Coronation Street actress Sally Dynevor presented their award during the ceremony at ZSL London Zoo, where The Kings were also named Fundraising Family of the Year. Before the ceremony, the King family spent the morning at the zoo. “The kids also loved stroking the kinkajou then getting close to meerkats at the awards ceremony. Seeing their faces light up is  something we’ll never forget,” says Paul.

The couple set up the charity after Oliver was born in June 2007 with no oesophagus, half a heart and Down’s syndrome. He spent the next 16 months in and out of hospital and had 13 operations, including open-heart surgery at just four months old. Three attempts to repair his oesophagus failed, so he now uses a special device for feeding and drainage. Then, in August 2008 Oliver suffered a massive cardiac arrest and lost his hearing due to lack of oxygen. “They said he wouldn’t make it through the night 14 times,” says Michelle. “It was an incredibly traumatic time and Paul and I spent most of it apart because Oliver was in Leicester Royal Infirmary, 45 miles from our home, and Paul kept working to support us.”

Amelia was born in June 2008 and Imogen in summer 2009, but the girls have their own health concerns. “Amelia is undergoing diagnosis for Asperger’s,” says Michelle. In March 2011, Imogen lost her sight and movement in her limbs after she contracted meningoencephalitis – a viral infection that affects the brain and the surrounding area. “She was in hospital for a month,” says Michelle. “We couldn’t believe we were back with another ill child. Thankfully she’s better now.”

Oliver’s health needs inspired them to set up Little Miracles. “When Oliver was 18 months old, he went to playgroup, but some mums pulled their children away from him,” says Michelle. “We felt so isolated.” So in March 2010, Michelle and one of her friends set up a coffee morning for other parents in their situation. “By June, 30 families were attending.”

Michelle organised more play sessions. “We hired a soft play area, charging £1 per family, but some couldn’t even afford that. I vowed from then that all the sessions would always be free.” The Kings started fundraising. “Tombolas paid for play sessions and a daytrip to Skegness. The parents were so grateful and the kids so happy, it made us want to do more.” In October, Paul took part in the Great Eastern Run and Oliver, then three, did a 4k fun run. “That helped us raise £2,500, which took three coaches of children to Whipsnade Zoo.”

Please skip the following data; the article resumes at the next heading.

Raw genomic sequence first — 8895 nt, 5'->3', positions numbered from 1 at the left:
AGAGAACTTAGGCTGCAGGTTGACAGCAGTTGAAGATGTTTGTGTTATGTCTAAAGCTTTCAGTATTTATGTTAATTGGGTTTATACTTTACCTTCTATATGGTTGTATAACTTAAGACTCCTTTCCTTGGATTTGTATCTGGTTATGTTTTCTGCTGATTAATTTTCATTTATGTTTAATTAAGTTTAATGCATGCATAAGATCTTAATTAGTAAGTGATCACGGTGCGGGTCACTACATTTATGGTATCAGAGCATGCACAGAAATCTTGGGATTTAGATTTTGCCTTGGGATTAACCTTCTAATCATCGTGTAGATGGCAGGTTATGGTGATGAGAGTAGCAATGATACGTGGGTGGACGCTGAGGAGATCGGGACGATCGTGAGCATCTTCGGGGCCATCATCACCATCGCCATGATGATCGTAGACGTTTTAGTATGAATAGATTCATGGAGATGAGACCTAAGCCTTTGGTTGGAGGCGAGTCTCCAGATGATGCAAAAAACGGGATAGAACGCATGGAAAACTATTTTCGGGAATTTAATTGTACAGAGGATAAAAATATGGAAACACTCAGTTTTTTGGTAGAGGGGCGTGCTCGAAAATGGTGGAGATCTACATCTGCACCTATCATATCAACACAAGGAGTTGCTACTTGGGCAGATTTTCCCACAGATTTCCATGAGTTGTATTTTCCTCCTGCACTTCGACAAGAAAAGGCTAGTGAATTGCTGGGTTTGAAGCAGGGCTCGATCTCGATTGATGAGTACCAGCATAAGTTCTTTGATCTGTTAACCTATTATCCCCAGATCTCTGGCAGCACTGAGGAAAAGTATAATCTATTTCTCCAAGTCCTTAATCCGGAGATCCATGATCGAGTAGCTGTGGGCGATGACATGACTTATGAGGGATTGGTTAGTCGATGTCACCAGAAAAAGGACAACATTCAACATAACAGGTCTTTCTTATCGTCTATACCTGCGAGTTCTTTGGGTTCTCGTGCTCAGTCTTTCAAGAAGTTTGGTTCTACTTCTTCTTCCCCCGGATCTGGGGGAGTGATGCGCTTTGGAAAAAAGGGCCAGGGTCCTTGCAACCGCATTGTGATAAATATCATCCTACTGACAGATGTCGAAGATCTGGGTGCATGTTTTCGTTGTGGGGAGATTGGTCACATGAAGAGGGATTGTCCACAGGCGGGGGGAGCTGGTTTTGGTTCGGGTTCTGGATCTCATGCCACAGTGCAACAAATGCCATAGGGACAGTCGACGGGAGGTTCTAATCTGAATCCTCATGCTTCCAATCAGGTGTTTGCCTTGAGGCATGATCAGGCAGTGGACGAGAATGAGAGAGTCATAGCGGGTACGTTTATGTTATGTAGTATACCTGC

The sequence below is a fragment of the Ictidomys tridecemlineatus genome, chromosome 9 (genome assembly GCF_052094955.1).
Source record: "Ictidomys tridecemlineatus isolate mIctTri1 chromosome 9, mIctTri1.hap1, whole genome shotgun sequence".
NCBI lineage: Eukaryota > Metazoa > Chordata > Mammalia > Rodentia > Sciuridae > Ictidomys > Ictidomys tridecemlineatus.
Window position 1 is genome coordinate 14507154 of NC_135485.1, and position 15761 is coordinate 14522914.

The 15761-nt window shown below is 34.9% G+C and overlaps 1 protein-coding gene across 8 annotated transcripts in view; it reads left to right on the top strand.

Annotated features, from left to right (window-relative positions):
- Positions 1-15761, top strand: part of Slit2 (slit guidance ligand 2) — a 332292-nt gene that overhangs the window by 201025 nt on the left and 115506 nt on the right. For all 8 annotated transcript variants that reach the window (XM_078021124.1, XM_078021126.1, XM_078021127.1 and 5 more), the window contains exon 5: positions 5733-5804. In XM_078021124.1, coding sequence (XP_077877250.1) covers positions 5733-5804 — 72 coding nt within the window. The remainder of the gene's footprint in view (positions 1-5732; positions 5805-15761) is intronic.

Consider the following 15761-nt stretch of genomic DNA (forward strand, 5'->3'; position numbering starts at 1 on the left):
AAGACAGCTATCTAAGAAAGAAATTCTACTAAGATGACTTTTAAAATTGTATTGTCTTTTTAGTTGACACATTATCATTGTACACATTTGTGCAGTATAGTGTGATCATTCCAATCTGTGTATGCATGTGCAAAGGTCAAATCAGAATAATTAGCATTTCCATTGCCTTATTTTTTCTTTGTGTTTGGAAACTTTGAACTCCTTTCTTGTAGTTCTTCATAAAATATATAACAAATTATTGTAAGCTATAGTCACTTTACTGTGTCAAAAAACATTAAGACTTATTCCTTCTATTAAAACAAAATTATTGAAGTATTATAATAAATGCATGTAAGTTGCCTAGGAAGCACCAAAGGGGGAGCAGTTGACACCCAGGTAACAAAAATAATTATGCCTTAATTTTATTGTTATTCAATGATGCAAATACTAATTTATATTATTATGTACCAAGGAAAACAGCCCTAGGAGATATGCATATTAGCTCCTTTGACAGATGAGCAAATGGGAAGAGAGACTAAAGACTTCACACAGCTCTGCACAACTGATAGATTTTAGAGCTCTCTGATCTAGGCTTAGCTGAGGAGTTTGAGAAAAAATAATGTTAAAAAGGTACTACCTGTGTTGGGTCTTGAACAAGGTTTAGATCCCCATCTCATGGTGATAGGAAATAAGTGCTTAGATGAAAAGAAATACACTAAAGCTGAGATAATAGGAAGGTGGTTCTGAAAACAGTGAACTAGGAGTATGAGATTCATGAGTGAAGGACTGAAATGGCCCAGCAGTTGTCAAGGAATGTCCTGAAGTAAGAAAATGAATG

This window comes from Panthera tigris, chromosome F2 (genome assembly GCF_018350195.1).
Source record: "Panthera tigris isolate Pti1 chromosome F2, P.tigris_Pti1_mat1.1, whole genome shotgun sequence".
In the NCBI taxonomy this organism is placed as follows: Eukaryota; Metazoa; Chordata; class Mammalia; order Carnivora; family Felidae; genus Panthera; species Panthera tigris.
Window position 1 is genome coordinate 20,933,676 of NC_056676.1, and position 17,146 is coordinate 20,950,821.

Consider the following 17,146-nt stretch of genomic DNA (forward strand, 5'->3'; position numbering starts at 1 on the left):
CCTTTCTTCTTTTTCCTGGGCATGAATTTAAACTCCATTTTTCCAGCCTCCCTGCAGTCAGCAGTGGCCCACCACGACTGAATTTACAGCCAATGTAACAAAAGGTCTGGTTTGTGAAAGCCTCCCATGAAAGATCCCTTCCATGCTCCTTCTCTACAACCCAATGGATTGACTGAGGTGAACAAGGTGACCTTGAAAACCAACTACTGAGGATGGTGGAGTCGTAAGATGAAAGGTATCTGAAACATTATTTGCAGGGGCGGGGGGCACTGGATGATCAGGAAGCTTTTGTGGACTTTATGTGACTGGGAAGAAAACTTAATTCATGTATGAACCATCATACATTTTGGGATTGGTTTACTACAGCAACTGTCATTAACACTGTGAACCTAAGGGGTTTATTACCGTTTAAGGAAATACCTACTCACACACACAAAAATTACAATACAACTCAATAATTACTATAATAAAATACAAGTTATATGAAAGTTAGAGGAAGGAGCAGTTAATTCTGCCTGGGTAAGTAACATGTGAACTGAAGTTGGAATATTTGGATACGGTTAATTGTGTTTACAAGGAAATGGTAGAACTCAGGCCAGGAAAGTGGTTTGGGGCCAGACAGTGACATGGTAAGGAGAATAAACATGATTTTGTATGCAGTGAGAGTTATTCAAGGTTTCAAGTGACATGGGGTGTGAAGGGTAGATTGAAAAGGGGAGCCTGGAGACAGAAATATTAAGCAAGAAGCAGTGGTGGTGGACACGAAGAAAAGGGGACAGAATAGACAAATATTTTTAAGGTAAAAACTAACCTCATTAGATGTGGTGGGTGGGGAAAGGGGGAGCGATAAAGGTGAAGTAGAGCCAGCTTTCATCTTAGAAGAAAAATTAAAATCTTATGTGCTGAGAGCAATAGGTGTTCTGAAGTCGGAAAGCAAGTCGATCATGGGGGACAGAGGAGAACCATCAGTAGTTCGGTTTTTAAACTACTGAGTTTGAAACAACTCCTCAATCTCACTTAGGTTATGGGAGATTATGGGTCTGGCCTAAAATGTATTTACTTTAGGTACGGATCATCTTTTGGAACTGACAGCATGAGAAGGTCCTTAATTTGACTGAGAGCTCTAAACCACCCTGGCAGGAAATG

Two years on, Little Miracles now supports 420 families, and since January has been based at a permanent centre. “We have 15 sessions, including British Sign Language and arts and crafts,” explains Michelle. “I run most of them while Paul works. But he’s involved with fundraising, helps on days out and is in charge of curry and bowling nights for the dads, to support them too.” And the family continues raising funds. “Some of these kids won’t have long, so whatever they want, we have to be creative about raising the money.”

It’s the Kings’ self less attitude that impressed our biggest ever panel of celebrity judges, many of whom attended the ceremony to present the awards in person. “Paul had a long chat with Jo Joyner, who had brought her twins. Baroness Newlove spoke of losing her husband,

which was so emotional, and she has invited us to talk about our work in the House of Lords, which is exciting,” says Michelle. “Winning the award was truly wonderful because although we put everything into our charity, we never expect anything back. But this shows that people really appreciate what we are doing.”

So are they looking forward to enjoying their prize holiday in Northern Cyprus? “You have no idea how much!” grins Paul, “Michelle and I have only been abroad once and the children have never been. We’d never be able to afford a holiday ourselves, so we can’t wait!”

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